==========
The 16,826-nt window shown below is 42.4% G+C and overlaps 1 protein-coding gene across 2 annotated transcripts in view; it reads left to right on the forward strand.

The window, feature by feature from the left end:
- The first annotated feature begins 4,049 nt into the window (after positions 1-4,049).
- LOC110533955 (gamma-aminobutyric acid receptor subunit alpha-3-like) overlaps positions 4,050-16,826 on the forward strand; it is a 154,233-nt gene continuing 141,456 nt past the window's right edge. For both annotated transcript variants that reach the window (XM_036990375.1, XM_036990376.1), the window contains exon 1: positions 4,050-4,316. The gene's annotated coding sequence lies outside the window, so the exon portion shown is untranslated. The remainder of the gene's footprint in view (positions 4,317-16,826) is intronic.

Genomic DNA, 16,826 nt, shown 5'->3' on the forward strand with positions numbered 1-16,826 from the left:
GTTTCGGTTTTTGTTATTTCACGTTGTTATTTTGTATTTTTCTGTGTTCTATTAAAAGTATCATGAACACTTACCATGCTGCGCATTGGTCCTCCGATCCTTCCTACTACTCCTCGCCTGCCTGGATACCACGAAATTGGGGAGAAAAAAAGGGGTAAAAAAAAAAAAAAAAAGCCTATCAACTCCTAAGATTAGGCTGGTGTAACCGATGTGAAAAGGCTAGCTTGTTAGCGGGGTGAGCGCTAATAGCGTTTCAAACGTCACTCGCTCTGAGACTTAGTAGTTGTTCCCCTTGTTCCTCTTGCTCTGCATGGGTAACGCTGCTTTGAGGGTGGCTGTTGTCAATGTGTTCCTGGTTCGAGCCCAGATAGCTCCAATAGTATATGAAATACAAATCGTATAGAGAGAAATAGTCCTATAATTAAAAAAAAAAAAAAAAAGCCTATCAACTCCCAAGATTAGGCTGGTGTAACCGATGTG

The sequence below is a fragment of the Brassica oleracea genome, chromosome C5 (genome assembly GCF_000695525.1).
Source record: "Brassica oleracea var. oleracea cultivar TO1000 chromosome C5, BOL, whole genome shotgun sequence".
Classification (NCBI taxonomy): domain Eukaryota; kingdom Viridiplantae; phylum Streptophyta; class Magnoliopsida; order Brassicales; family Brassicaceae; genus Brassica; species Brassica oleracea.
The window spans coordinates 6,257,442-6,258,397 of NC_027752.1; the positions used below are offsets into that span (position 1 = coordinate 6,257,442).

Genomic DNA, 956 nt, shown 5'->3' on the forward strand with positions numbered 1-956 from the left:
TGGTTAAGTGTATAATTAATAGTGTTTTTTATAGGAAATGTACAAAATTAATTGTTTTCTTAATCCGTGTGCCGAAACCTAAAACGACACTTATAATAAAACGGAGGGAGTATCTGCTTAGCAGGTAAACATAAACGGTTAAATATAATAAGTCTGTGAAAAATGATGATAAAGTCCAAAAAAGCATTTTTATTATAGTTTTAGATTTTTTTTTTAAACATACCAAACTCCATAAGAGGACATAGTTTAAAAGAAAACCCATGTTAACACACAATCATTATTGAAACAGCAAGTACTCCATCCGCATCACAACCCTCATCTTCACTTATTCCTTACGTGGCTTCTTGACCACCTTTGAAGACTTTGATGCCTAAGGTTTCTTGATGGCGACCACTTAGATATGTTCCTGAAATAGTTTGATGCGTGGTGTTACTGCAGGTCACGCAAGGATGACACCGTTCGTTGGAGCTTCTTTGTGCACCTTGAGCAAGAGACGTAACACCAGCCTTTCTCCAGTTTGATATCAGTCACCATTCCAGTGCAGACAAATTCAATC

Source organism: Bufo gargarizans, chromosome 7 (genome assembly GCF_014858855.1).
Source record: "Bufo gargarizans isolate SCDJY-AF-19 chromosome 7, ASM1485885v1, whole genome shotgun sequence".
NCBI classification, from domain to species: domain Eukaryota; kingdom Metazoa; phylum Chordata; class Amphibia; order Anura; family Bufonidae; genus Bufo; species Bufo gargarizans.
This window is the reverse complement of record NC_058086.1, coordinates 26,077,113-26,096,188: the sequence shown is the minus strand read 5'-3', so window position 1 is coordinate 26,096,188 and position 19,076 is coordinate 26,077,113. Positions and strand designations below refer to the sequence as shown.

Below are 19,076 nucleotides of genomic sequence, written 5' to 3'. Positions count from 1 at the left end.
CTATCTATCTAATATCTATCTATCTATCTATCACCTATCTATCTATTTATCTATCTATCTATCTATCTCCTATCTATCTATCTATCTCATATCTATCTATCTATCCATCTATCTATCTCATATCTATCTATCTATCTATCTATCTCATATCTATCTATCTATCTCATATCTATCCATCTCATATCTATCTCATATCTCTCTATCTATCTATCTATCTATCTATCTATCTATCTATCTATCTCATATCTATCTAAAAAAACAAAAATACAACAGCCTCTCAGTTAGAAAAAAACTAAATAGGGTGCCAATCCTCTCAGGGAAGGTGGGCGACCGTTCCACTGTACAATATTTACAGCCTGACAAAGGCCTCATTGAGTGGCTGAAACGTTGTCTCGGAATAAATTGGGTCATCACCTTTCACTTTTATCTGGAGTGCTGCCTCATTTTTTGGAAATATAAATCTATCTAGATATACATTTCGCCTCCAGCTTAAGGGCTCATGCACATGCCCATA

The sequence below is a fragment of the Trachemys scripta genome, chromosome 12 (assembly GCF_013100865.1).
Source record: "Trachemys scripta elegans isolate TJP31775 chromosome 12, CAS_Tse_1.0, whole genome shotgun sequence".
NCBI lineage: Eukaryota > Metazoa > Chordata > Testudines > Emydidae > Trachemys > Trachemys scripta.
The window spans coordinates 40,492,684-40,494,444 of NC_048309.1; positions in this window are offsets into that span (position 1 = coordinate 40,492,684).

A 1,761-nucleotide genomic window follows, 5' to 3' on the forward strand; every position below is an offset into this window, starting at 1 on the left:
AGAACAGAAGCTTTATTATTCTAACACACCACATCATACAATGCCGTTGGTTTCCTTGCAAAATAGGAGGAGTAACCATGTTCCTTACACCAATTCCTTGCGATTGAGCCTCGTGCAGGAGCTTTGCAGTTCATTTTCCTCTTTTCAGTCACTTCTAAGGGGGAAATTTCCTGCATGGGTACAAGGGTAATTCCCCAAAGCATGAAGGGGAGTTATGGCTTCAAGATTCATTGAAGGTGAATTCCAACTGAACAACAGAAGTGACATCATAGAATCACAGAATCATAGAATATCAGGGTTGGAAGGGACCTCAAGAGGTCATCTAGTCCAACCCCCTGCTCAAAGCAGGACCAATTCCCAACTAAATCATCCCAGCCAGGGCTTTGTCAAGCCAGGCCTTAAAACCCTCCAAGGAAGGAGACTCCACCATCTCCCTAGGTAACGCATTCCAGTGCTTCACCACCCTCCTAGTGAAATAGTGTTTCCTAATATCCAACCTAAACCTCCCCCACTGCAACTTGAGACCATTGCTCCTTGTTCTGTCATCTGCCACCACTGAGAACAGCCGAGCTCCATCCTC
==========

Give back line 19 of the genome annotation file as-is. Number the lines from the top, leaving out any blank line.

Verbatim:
The sequence below is a fragment of the Trachemys scripta genome, chromosome 12 (assembly GCF_013100865.1).